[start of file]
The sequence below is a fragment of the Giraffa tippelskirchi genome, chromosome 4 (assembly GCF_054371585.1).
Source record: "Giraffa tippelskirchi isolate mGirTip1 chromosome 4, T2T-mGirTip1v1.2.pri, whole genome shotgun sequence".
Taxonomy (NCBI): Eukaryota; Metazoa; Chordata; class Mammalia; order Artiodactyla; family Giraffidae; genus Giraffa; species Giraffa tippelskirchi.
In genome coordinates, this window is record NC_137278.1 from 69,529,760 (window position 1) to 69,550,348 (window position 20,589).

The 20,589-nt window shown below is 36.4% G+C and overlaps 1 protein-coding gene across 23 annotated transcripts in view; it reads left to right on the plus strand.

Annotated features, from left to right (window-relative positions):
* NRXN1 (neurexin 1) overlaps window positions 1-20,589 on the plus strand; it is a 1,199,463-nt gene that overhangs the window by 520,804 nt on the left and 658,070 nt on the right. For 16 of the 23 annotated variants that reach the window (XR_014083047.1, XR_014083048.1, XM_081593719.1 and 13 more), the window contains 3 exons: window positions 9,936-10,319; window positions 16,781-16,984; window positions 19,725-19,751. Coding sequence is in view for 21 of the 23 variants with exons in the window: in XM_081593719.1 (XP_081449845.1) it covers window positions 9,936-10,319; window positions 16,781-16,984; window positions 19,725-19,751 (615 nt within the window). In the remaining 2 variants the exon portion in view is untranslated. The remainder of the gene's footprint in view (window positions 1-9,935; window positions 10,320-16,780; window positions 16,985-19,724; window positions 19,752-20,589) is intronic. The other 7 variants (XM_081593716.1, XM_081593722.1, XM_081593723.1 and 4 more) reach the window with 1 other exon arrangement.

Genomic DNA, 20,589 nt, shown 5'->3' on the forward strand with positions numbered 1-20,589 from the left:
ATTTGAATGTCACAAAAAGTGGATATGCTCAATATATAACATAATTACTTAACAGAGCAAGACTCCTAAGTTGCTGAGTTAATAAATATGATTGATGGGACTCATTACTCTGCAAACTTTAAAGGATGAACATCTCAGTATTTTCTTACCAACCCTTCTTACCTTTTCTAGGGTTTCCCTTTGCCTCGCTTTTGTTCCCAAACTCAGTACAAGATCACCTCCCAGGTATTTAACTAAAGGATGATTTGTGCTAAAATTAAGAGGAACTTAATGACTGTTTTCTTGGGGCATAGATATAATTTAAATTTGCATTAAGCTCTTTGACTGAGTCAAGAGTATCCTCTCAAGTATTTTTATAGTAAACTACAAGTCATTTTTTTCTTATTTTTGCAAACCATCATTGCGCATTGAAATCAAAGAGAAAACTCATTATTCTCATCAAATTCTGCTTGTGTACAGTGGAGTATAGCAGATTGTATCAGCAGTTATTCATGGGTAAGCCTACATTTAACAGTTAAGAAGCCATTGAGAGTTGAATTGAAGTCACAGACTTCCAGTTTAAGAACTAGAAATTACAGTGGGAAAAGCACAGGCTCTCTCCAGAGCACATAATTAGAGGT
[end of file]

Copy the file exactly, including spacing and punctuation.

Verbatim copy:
The sequence below is a fragment of the Giraffa tippelskirchi genome, chromosome 4 (assembly GCF_054371585.1).
Source record: "Giraffa tippelskirchi isolate mGirTip1 chromosome 4, T2T-mGirTip1v1.2.pri, whole genome shotgun sequence".
Taxonomy (NCBI): Eukaryota; Metazoa; Chordata; class Mammalia; order Artiodactyla; family Giraffidae; genus Giraffa; species Giraffa tippelskirchi.
In genome coordinates, this window is record NC_137278.1 from 69,529,760 (window position 1) to 69,550,348 (window position 20,589).

The 20,589-nt window shown below is 36.4% G+C and overlaps 1 protein-coding gene across 23 annotated transcripts in view; it reads left to right on the plus strand.

Annotated features, from left to right (window-relative positions):
* NRXN1 (neurexin 1) overlaps window positions 1-20,589 on the plus strand; it is a 1,199,463-nt gene that overhangs the window by 520,804 nt on the left and 658,070 nt on the right. For 16 of the 23 annotated variants that reach the window (XR_014083047.1, XR_014083048.1, XM_081593719.1 and 13 more), the window contains 3 exons: window positions 9,936-10,319; window positions 16,781-16,984; window positions 19,725-19,751. Coding sequence is in view for 21 of the 23 variants with exons in the window: in XM_081593719.1 (XP_081449845.1) it covers window positions 9,936-10,319; window positions 16,781-16,984; window positions 19,725-19,751 (615 nt within the window). In the remaining 2 variants the exon portion in view is untranslated. The remainder of the gene's footprint in view (window positions 1-9,935; window positions 10,320-16,780; window positions 16,985-19,724; window positions 19,752-20,589) is intronic. The other 7 variants (XM_081593716.1, XM_081593722.1, XM_081593723.1 and 4 more) reach the window with 1 other exon arrangement.

Genomic DNA, 20,589 nt, shown 5'->3' on the forward strand with positions numbered 1-20,589 from the left:
ATTTGAATGTCACAAAAAGTGGATATGCTCAATATATAACATAATTACTTAACAGAGCAAGACTCCTAAGTTGCTGAGTTAATAAATATGATTGATGGGACTCATTACTCTGCAAACTTTAAAGGATGAACATCTCAGTATTTTCTTACCAACCCTTCTTACCTTTTCTAGGGTTTCCCTTTGCCTCGCTTTTGTTCCCAAACTCAGTACAAGATCACCTCCCAGGTATTTAACTAAAGGATGATTTGTGCTAAAATTAAGAGGAACTTAATGACTGTTTTCTTGGGGCATAGATATAATTTAAATTTGCATTAAGCTCTTTGACTGAGTCAAGAGTATCCTCTCAAGTATTTTTATAGTAAACTACAAGTCATTTTTTTCTTATTTTTGCAAACCATCATTGCGCATTGAAATCAAAGAGAAAACTCATTATTCTCATCAAATTCTGCTTGTGTACAGTGGAGTATAGCAGATTGTATCAGCAGTTATTCATGGGTAAGCCTACATTTAACAGTTAAGAAGCCATTGAGAGTTGAATTGAAGTCACAGACTTCCAGTTTAAGAACTAGAAATTACAGTGGGAAAAGCACAGGCTCTCTCCAGAGCACATAATTAGAGGT